Election Fever

Its the day before the election and to be completely honest I am  REALLY excited. An election appeals for my geeky love of numbers and stats. I am loving reading the many articles and Internet tools devised to determine how much your vote would count, who you are most like and my favourite Facebook group ' We got Rage against the machine to number 1, we can get the Lib Dem's into office' !. My favourite election 'tool' by far is votemach, matching your views to the party policies. Simple!

The big topic is how each party is going to cut the budget deficit without harming the economy.. all parties will need to save money somehow whilst still making sure that  the country doesn't come to a standstill. So what does that mean for science? Luckily politicians seem to take the view that science seems to be a hot area for investment (quite rightly). The Lib Dems, Labour and Conservative all pledge to continue investment in science - so that is good news.

I had a read of the three manifestos and there is just one thing that stood out for me. The Lib Dems are the only party in their manifesto to dedicate a whole section to science (The Conservatives do have a section on 'Making Britain the leading high tech exporter in Europe' but its not nearly as explanatory as the Lib Dems).

The Lib Dems promise funding in science (as do the other two) but they go further, pledging that they will use independent advice to create science policy and safeguard academic freedom, so that advisers are able to provide advice without fear of bullying or mistreatment. They also support open access academic publication, so everyone can see the results of state funded research. I think it says something about the Lib Dems that they make a point of drawing these out in their manifestos - where the opposing parties are staying relatively vague.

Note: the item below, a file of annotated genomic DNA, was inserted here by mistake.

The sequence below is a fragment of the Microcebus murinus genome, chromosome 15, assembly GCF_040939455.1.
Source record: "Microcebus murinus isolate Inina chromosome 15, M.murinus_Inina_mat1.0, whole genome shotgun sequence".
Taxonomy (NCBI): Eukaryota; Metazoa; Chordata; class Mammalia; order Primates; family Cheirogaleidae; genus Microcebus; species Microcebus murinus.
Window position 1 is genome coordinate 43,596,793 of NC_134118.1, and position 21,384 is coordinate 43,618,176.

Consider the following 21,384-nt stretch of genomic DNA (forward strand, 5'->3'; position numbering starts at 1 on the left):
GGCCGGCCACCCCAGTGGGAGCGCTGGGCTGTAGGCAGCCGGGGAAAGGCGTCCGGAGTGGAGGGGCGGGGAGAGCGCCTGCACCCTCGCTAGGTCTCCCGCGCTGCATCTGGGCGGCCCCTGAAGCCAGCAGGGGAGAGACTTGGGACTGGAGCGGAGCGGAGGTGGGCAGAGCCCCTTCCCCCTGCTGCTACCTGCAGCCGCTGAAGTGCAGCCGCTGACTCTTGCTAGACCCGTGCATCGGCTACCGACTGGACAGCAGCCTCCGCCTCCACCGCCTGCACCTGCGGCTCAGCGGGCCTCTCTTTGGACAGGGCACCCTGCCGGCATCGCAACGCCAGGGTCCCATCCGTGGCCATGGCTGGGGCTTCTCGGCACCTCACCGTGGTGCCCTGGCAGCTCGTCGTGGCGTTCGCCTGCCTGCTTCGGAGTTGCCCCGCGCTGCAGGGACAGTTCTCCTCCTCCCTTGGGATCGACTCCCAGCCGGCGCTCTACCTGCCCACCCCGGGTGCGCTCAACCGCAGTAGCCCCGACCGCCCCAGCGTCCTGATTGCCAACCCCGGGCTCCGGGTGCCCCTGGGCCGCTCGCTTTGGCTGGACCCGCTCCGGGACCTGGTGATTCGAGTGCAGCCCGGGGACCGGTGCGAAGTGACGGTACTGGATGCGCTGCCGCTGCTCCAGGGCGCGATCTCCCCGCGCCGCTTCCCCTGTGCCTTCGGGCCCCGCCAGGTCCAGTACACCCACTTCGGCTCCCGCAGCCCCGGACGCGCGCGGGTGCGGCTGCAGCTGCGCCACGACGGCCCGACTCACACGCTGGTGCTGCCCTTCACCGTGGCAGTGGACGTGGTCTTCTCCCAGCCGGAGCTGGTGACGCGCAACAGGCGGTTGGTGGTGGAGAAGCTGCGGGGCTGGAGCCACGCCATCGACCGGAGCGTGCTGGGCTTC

I think another difficulty when it comes to science and politics is that so few politicians understand important topics in science and so understandably feel somewhat uncomfortable discussing them  aaaaaaaaaaaand swiftly moving on to another stat... 110 of 645 MPs have a BSc (about 17%)  you may say the number is quite high, but that includes many social science graduates and arts degrees  that carry a BSc. According to the article, the number of MPs with a background in science is likely to fall after this election. I do not think that Parliament should be run by scientists and I know that a lot of people think 'What's the point in science?'. But as key player in the UK economy and a growing field I think its only right to suggest that all political departments should have a scientific advisor on hand (you never know when a killer virus crisis could strike).

Anyway, enough about that, it all comes down to tomorrow night... I will be watching the numbers come in whilst  flicking over to Channel 4's Come Dine With Me Election special which I am equally excited about!!


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